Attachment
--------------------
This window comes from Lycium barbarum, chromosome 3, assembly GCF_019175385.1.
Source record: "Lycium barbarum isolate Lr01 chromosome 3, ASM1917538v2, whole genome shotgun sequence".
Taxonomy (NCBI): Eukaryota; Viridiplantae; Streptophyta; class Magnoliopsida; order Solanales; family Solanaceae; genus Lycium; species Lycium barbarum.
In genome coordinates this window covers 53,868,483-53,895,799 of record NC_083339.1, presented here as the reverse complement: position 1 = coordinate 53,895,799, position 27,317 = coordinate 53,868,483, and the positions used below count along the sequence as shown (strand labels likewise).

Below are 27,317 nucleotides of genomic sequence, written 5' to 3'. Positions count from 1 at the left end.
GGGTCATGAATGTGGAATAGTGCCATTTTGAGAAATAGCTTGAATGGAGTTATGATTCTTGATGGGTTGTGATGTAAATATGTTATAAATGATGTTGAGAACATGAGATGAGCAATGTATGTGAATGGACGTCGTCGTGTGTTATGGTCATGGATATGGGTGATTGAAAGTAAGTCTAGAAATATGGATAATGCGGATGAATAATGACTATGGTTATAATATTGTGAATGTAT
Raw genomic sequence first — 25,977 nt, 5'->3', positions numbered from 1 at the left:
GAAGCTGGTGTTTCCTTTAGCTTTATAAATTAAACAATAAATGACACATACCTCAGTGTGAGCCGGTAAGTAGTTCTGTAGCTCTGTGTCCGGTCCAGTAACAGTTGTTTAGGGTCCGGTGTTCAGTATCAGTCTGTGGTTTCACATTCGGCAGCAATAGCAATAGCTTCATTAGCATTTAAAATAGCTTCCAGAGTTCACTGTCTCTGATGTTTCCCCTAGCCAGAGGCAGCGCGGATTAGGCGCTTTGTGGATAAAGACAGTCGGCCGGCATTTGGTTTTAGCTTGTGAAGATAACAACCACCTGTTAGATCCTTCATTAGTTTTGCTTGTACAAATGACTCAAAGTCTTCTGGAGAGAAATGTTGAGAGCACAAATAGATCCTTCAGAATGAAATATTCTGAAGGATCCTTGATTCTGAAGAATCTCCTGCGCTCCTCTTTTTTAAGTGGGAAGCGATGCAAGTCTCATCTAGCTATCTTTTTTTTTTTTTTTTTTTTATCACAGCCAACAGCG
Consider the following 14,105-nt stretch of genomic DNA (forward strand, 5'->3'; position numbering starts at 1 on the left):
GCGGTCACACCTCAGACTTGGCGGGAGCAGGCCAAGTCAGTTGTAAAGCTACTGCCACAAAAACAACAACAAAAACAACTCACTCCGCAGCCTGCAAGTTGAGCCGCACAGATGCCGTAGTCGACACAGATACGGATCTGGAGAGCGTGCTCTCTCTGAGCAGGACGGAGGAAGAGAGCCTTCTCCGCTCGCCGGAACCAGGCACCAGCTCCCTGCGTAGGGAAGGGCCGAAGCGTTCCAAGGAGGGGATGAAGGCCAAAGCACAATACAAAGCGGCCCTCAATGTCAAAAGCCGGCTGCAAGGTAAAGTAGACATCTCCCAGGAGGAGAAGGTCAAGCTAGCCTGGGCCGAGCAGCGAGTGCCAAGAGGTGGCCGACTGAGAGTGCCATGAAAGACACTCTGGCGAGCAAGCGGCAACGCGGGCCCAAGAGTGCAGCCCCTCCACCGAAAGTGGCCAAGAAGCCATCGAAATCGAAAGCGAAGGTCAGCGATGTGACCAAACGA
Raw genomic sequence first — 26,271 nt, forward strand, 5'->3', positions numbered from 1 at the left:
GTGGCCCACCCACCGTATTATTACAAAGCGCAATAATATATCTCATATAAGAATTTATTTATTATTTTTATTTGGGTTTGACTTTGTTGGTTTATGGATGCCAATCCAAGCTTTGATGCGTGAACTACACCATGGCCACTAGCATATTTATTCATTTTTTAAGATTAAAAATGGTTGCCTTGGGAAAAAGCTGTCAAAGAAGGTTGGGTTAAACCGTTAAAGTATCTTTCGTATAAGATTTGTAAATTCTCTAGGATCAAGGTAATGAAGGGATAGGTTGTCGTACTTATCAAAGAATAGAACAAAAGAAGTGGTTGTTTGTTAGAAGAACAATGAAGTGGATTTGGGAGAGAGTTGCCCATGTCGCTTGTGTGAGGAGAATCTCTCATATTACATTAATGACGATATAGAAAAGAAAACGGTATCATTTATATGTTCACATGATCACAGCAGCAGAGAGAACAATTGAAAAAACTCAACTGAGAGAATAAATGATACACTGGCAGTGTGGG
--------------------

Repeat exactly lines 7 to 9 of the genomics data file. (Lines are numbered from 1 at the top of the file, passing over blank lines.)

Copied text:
Raw genomic sequence first — 25,977 nt, 5'->3', positions numbered from 1 at the left:
GAAGCTGGTGTTTCCTTTAGCTTTATAAATTAAACAATAAATGACACATACCTCAGTGTGAGCCGGTAAGTAGTTCTGTAGCTCTGTGTCCGGTCCAGTAACAGTTGTTTAGGGTCCGGTGTTCAGTATCAGTCTGTGGTTTCACATTCGGCAGCAATAGCAATAGCTTCATTAGCATTTAAAATAGCTTCCAGAGTTCACTGTCTCTGATGTTTCCCCTAGCCAGAGGCAGCGCGGATTAGGCGCTTTGTGGATAAAGACAGTCGGCCGGCATTTGGTTTTAGCTTGTGAAGATAACAACCACCTGTTAGATCCTTCATTAGTTTTGCTTGTACAAATGACTCAAAGTCTTCTGGAGAGAAATGTTGAGAGCACAAATAGATCCTTCAGAATGAAATATTCTGAAGGATCCTTGATTCTGAAGAATCTCCTGCGCTCCTCTTTTTTAAGTGGGAAGCGATGCAAGTCTCATCTAGCTATCTTTTTTTTTTTTTTTTTTTTATCACAGCCAACAGCG
Consider the following 14,105-nt stretch of genomic DNA (forward strand, 5'->3'; position numbering starts at 1 on the left):